A great show: America Sails ’06 spectacular event
It began with booming cannon fire heralding the arrival of a fleet of tall ships — led, appropriately, by the Meka II.
It ended with what must have been the most spectacular fireworks display in the history of the central North Carolina coast.
From Captain Horatio Sinbad who brought the Pepsi America Sails 2006 to North Carolina, to the youngest officers directing boat and highway traffic, all deserve great credit for a fine performance.
Complaints? Of course there were some — perhaps mostly about long lines waiting in hot, humid weather to get aboard ships open to the public.
But planning and organization of the five-day event obviously had been thorough with something for everyone regardless of age.
There were parades, exhibits, demonstrations, concessions of all kinds, live music with big name talent, an encampment of “pirates,” and mock trials in the old Carteret County Court House.
Pirates were everywhere — and of all ages.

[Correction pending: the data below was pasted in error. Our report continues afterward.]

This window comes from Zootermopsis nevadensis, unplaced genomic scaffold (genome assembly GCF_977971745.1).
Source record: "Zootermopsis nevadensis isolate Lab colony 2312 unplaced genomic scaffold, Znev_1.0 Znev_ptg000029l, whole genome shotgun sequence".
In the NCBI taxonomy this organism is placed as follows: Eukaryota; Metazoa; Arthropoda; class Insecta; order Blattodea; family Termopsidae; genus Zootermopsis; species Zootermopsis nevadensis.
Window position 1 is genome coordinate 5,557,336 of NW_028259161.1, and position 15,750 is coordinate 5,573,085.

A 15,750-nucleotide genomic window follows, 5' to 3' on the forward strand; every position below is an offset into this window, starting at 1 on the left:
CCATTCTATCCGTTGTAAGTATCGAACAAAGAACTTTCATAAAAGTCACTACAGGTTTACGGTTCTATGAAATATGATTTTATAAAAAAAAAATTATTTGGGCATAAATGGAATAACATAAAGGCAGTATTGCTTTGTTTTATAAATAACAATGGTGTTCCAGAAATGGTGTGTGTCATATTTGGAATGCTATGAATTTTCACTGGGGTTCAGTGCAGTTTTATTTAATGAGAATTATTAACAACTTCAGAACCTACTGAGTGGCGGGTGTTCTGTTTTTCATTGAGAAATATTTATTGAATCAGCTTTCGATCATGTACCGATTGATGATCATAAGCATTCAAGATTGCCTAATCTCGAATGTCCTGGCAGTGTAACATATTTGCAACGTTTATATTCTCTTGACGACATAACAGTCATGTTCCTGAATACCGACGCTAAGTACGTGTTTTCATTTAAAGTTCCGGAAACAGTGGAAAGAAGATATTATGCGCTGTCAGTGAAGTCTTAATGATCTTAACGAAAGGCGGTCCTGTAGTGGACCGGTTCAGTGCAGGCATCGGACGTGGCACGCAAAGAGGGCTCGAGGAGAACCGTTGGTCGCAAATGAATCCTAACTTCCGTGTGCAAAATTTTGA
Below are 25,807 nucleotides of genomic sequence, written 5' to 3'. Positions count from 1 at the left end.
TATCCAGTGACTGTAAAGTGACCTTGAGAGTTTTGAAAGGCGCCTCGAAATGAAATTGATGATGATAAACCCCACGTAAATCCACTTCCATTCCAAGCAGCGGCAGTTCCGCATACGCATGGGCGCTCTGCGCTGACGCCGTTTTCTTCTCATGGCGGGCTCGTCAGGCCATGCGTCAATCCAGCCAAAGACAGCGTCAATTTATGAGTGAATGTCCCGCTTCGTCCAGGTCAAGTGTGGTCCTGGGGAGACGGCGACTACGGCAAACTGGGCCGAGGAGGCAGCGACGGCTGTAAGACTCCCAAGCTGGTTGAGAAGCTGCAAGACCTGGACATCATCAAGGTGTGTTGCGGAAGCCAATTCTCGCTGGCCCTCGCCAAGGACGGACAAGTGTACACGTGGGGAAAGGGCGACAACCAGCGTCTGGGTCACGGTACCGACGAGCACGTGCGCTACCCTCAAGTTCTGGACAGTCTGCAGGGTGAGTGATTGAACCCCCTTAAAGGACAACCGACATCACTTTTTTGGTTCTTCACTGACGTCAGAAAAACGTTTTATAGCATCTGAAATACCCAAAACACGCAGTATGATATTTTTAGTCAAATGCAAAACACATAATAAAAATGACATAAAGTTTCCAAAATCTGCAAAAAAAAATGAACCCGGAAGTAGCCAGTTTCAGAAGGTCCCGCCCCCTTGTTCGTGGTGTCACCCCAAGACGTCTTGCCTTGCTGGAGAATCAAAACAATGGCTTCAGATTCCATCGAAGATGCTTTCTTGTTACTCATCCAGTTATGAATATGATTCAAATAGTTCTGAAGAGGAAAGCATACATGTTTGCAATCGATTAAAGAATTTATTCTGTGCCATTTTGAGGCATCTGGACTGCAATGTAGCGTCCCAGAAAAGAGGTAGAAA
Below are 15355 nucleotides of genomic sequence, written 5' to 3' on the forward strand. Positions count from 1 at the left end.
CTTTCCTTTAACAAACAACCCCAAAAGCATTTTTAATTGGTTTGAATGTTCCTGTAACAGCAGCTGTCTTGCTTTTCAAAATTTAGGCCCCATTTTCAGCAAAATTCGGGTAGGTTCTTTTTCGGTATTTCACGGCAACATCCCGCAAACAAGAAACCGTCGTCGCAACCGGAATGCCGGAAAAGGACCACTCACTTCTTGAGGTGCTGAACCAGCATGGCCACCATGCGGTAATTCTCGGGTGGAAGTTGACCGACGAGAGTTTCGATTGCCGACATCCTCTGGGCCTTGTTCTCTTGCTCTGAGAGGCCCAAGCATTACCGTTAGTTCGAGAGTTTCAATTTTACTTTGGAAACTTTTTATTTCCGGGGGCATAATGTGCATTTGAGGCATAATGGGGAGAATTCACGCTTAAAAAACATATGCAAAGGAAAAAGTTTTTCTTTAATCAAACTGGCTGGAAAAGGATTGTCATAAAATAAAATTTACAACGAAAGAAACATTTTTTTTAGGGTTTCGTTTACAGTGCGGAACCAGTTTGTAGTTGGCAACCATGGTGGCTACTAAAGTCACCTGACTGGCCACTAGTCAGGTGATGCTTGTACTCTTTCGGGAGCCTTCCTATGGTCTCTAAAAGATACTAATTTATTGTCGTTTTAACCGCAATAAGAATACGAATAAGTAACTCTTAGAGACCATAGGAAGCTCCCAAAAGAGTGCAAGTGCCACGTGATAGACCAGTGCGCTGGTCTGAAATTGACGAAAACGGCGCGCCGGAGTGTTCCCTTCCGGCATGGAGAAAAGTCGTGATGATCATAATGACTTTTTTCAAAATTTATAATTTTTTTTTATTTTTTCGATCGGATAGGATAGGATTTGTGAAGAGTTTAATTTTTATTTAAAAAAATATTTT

Never before had there been so many people on the streets, sidewalks and lawns of old Beaufort. And never had there been more boats on the waterways around Beaufort and Morehead City.
On the day the tall ships arrived, private watercraft and tour boats carpeted the waters of the harbor from the Beaufort Inlet entrance all the way to the Turning Basin at the State Port and on into Taylor’s Creek and Gallant’s Channel.
And their good behavior was assured by patrolling boats from the Coast Guard, the Division of Marine Fisheries, the Wildlife Resources Commission, Carteret County Law Enforcement and the Coast Guard Auxiliary.
The streets and sidewalks were crowded with thousands of pedestrians, many coming from designated parking lots on the outskirts of the towns by free bus services.
Town, county and state police agencies were augmented by special forces recruited from a wide area, including nearby military bases.
The spectacular Fourth of July fireworks finale was visible from Harker’s Island to beyond Atlantic Beach. Planned displays of pyrotechnics were supplemented by colorful eruptions from private lawns, piers and Outer Banks beaches.
At this writing, the day after the five-day extravaganza, there had been no reports of serious accidents or incidents.
From all appearances, the aftermath has been marked by pride — and perhaps exhaustion.
Congratulations and expressions of appreciation are due all who had a part. And that includes the thousands who came to enjoy it.
Published in Editorials on July 6, 2006 11:14 AM